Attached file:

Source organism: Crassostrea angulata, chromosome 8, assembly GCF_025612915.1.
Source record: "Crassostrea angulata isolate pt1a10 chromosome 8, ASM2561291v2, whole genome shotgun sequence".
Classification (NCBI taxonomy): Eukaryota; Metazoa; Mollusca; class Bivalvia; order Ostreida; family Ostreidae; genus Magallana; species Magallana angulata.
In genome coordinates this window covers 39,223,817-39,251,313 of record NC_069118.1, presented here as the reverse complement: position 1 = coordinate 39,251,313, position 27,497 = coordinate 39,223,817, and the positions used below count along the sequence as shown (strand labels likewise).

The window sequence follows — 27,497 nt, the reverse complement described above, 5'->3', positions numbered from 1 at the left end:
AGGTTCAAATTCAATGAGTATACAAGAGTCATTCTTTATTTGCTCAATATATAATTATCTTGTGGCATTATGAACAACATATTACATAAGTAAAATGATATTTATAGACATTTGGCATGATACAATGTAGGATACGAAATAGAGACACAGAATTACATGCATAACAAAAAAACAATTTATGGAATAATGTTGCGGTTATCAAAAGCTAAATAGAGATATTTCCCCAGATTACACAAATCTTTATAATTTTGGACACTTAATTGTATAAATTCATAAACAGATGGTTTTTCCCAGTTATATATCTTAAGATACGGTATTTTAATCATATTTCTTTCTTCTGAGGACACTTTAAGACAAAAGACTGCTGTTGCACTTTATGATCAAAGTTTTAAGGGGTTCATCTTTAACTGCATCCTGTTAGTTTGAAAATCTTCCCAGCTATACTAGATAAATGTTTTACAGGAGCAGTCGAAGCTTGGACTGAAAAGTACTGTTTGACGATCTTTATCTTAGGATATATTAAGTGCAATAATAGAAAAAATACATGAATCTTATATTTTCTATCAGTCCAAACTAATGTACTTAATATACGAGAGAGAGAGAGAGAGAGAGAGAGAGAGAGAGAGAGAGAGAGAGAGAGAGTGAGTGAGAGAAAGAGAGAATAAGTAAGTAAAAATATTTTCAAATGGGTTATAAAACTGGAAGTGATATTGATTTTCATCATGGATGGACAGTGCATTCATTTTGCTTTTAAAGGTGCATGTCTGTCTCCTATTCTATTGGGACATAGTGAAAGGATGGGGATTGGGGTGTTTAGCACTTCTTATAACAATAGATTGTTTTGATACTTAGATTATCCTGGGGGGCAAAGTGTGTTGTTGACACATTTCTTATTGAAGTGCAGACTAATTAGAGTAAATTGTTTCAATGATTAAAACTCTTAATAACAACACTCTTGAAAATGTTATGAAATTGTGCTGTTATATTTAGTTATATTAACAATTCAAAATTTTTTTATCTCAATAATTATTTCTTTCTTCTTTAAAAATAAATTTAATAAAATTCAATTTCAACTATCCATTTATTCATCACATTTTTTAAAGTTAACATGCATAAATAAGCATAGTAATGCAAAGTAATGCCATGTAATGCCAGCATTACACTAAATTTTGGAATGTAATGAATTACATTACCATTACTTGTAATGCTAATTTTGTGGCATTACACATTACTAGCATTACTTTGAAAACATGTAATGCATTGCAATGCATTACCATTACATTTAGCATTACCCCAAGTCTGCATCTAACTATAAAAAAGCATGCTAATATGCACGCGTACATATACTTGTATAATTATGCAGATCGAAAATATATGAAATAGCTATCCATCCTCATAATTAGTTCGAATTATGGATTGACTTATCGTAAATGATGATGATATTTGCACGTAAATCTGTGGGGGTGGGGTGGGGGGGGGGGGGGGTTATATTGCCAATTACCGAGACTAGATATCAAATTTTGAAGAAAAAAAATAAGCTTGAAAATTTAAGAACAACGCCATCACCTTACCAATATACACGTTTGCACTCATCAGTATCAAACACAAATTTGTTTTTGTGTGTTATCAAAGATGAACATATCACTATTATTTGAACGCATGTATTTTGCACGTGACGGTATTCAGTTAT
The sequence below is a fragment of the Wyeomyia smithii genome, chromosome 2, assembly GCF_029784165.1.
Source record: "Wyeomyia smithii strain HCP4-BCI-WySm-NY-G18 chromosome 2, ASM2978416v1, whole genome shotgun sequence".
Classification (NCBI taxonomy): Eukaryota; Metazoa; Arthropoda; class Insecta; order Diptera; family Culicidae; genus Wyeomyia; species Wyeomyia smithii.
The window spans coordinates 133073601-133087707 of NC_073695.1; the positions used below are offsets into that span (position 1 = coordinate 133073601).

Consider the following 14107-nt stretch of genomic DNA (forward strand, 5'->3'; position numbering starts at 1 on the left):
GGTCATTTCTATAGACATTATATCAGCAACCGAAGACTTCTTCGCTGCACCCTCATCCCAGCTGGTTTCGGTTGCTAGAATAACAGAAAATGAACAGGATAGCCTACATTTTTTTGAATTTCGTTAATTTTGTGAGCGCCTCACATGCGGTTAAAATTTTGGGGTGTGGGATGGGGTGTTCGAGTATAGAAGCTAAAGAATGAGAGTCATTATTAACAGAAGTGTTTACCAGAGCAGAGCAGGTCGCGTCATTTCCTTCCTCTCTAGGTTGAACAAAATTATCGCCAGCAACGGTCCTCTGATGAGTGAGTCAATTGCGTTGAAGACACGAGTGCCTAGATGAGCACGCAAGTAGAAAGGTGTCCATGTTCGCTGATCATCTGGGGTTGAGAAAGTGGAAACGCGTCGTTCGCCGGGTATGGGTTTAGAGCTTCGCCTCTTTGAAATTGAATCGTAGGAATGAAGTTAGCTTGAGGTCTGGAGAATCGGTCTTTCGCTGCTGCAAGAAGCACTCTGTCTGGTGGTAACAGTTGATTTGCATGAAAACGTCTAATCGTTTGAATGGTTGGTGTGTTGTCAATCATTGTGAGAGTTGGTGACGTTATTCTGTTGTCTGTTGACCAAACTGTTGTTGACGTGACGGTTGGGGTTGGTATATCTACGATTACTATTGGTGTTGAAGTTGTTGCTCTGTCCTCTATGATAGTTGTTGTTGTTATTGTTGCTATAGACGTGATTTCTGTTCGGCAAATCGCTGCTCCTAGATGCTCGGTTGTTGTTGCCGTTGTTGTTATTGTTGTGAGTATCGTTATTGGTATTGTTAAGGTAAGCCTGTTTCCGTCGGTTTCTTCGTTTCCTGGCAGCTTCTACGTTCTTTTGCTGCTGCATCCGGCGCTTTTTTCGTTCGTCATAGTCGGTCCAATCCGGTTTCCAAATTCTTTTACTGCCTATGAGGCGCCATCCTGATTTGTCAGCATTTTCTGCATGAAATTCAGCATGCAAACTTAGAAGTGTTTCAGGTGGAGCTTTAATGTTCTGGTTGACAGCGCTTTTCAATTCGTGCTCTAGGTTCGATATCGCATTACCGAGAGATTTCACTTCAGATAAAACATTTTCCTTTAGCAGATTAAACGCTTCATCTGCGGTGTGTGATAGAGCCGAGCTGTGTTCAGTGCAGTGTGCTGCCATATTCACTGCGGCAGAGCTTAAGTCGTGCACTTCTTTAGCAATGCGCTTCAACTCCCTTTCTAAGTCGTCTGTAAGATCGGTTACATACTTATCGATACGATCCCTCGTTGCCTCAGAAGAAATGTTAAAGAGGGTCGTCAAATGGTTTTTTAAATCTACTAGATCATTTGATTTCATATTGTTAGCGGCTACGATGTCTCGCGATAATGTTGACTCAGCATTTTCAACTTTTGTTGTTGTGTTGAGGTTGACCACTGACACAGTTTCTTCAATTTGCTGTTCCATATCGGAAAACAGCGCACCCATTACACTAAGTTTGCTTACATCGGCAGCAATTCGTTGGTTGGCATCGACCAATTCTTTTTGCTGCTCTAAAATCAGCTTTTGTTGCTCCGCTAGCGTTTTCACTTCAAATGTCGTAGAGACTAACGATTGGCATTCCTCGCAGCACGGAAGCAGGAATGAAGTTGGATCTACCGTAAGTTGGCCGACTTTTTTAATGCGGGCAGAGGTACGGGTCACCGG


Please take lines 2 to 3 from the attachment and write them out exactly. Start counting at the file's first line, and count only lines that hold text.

Source record: "Crassostrea angulata isolate pt1a10 chromosome 8, ASM2561291v2, whole genome shotgun sequence".
Classification (NCBI taxonomy): Eukaryota; Metazoa; Mollusca; class Bivalvia; order Ostreida; family Ostreidae; genus Magallana; species Magallana angulata.